With its first-ever director in place, a new federal consumer watchdog agency needs to take strong action in 2012 to educate the public about private student loans and clamp down on questionable practices in the sector, experts say.
President Obama in January named Richard Cordray to head the Consumer Financial Protection Bureau, or CFPB, despite Republican opposition. The Senate had failed to act on Cordray's nomination, prompting the president to install his choice through a short-term recess appointment made when Congress was not in session.
The bureau is a lightning rod for many conservatives, who argue that it will hamstring business in a challenging economy. Many Republicans have called either for terminating the agency or having it overseen by a board rather than a presidential appointee.
With Cordray in place, however, the bureau formally can launch efforts to oversee private student loans, or loans students obtain from private companies rather than the federal government. When it created the CFPB in 2010, Congress also authorized a private student loan ombudsman to study the sector.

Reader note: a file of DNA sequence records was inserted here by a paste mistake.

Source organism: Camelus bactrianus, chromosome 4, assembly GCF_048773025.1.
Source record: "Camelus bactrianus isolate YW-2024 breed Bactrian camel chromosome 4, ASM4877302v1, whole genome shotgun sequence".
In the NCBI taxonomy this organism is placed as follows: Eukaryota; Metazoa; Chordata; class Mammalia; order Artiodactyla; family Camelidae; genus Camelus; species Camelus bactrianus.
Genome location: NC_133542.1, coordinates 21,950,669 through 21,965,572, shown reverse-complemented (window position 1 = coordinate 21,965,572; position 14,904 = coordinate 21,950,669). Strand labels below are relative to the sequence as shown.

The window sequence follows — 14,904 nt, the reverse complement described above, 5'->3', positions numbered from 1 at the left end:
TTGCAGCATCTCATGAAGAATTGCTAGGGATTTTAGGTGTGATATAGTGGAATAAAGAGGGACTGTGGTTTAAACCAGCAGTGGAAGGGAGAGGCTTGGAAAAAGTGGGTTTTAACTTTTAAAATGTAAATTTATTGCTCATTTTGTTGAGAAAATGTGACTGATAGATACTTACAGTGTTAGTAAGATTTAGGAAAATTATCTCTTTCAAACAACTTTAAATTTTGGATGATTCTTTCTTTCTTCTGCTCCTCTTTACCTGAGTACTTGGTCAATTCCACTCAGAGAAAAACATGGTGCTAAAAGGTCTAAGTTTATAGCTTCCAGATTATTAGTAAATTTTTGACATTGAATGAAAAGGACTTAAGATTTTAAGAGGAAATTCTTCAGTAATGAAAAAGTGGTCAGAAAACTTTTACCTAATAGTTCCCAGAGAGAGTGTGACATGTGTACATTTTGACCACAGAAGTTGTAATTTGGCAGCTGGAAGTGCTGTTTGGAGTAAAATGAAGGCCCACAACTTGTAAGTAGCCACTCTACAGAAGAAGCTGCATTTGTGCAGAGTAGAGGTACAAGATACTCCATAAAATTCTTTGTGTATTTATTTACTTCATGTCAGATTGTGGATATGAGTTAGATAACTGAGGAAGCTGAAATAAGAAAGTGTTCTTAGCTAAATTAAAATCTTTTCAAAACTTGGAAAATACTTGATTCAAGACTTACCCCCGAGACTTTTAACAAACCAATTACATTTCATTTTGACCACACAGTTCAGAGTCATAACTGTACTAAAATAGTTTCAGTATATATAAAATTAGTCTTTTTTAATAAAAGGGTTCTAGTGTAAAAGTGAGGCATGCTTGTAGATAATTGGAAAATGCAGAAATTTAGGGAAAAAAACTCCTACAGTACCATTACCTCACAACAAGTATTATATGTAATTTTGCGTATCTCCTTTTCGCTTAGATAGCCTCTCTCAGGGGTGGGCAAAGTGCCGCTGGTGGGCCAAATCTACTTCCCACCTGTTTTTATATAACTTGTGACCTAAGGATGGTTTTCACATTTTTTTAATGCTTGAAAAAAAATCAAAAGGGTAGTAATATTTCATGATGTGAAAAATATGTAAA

But the administration couldn't fill the ombudsman job until it first installed a CFPB director, said Mark Kantrowitz of finaid.org, which studies the financial aid sector.
"With the appointment of a director, the floodgates have been opened," he told Diverse.
Given the partisan bickering about CFPB - and Republican threats to dismantle it - Kantrowitz said the agency needs to take decisive action this year to show its value to consumers.
With Republicans controlling the House of Representatives and Democrats in charge of the Senate, bureau opponents cannot get the votes to dismantle the agency this year, he said. But the picture is uncertain after that, depending on results of the fall 2012 elections for the White House and Congress.
The CFPB "will want to demonstrate their clear value. They'll want to hit some homeruns," Kantrowitz said - and private student loans could be near the top of their list.
He said the bureau should have three priorities on student loans: financial literacy for students and families; data collection on the extent of private loan use; and enforcement actions against predatory lenders.
Growing in popularity with increasing tuition, private student loans often carry interest akin to credit cards with borrowing rates of up to 18 percent, said The Institute for College Access and Success, or TICAS.
African- Americans are …